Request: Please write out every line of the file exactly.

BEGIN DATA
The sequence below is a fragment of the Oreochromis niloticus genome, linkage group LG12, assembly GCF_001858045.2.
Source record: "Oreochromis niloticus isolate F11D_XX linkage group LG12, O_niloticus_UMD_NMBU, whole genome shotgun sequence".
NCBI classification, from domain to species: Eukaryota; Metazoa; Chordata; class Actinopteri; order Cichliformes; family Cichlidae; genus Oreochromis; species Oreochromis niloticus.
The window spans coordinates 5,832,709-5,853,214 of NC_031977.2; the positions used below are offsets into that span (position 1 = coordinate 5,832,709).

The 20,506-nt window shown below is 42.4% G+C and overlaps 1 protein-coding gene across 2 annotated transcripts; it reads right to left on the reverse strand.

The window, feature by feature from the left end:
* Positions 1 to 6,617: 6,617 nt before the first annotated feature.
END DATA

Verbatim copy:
The sequence below is a fragment of the Oreochromis niloticus genome, linkage group LG12, assembly GCF_001858045.2.
Source record: "Oreochromis niloticus isolate F11D_XX linkage group LG12, O_niloticus_UMD_NMBU, whole genome shotgun sequence".
NCBI classification, from domain to species: Eukaryota; Metazoa; Chordata; class Actinopteri; order Cichliformes; family Cichlidae; genus Oreochromis; species Oreochromis niloticus.
The window spans coordinates 5,832,709-5,853,214 of NC_031977.2; the positions used below are offsets into that span (position 1 = coordinate 5,832,709).

The 20,506-nt window shown below is 42.4% G+C and overlaps 1 protein-coding gene across 2 annotated transcripts; it reads right to left on the reverse strand.

The window, feature by feature from the left end:
* Positions 1 to 6,617: 6,617 nt before the first annotated feature.